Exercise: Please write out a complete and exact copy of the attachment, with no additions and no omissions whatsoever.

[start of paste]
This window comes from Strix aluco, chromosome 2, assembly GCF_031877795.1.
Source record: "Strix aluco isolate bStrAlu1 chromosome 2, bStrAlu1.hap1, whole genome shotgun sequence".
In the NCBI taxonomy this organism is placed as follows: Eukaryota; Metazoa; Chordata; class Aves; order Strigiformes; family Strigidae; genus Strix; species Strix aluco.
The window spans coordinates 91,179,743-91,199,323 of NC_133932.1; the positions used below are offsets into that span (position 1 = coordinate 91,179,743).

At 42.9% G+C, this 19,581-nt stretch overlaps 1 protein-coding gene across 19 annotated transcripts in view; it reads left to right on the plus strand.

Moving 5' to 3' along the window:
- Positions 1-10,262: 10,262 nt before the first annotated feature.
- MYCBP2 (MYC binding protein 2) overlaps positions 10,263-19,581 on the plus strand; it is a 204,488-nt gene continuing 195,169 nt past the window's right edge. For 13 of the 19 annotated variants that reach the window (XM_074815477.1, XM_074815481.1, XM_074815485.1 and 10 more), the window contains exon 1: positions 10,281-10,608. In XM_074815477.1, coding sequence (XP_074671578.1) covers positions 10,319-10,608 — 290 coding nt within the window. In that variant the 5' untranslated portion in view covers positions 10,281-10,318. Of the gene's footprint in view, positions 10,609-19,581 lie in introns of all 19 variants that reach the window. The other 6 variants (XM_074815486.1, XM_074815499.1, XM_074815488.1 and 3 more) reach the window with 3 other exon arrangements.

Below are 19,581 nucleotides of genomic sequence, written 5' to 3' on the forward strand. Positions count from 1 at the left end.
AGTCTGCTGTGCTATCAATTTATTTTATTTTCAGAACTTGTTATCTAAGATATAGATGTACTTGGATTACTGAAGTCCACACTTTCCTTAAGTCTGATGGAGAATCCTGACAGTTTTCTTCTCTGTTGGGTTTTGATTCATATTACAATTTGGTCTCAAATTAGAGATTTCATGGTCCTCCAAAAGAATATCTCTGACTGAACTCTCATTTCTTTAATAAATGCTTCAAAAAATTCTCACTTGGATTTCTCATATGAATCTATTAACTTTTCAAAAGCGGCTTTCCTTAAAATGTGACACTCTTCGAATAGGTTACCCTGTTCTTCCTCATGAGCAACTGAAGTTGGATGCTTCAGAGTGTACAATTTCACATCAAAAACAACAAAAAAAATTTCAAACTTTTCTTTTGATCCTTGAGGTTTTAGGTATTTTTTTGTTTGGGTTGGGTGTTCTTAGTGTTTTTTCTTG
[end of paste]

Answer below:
This window comes from Strix aluco, chromosome 2, assembly GCF_031877795.1.
Source record: "Strix aluco isolate bStrAlu1 chromosome 2, bStrAlu1.hap1, whole genome shotgun sequence".
In the NCBI taxonomy this organism is placed as follows: Eukaryota; Metazoa; Chordata; class Aves; order Strigiformes; family Strigidae; genus Strix; species Strix aluco.
The window spans coordinates 91,179,743-91,199,323 of NC_133932.1; the positions used below are offsets into that span (position 1 = coordinate 91,179,743).

At 42.9% G+C, this 19,581-nt stretch overlaps 1 protein-coding gene across 19 annotated transcripts in view; it reads left to right on the plus strand.

Moving 5' to 3' along the window:
- Positions 1-10,262: 10,262 nt before the first annotated feature.
- MYCBP2 (MYC binding protein 2) overlaps positions 10,263-19,581 on the plus strand; it is a 204,488-nt gene continuing 195,169 nt past the window's right edge. For 13 of the 19 annotated variants that reach the window (XM_074815477.1, XM_074815481.1, XM_074815485.1 and 10 more), the window contains exon 1: positions 10,281-10,608. In XM_074815477.1, coding sequence (XP_074671578.1) covers positions 10,319-10,608 — 290 coding nt within the window. In that variant the 5' untranslated portion in view covers positions 10,281-10,318. Of the gene's footprint in view, positions 10,609-19,581 lie in introns of all 19 variants that reach the window. The other 6 variants (XM_074815486.1, XM_074815499.1, XM_074815488.1 and 3 more) reach the window with 3 other exon arrangements.

Below are 19,581 nucleotides of genomic sequence, written 5' to 3' on the forward strand. Positions count from 1 at the left end.
AGTCTGCTGTGCTATCAATTTATTTTATTTTCAGAACTTGTTATCTAAGATATAGATGTACTTGGATTACTGAAGTCCACACTTTCCTTAAGTCTGATGGAGAATCCTGACAGTTTTCTTCTCTGTTGGGTTTTGATTCATATTACAATTTGGTCTCAAATTAGAGATTTCATGGTCCTCCAAAAGAATATCTCTGACTGAACTCTCATTTCTTTAATAAATGCTTCAAAAAATTCTCACTTGGATTTCTCATATGAATCTATTAACTTTTCAAAAGCGGCTTTCCTTAAAATGTGACACTCTTCGAATAGGTTACCCTGTTCTTCCTCATGAGCAACTGAAGTTGGATGCTTCAGAGTGTACAATTTCACATCAAAAACAACAAAAAAAATTTCAAACTTTTCTTTTGATCCTTGAGGTTTTAGGTATTTTTTTGTTTGGGTTGGGTGTTCTTAGTGTTTTTTCTTG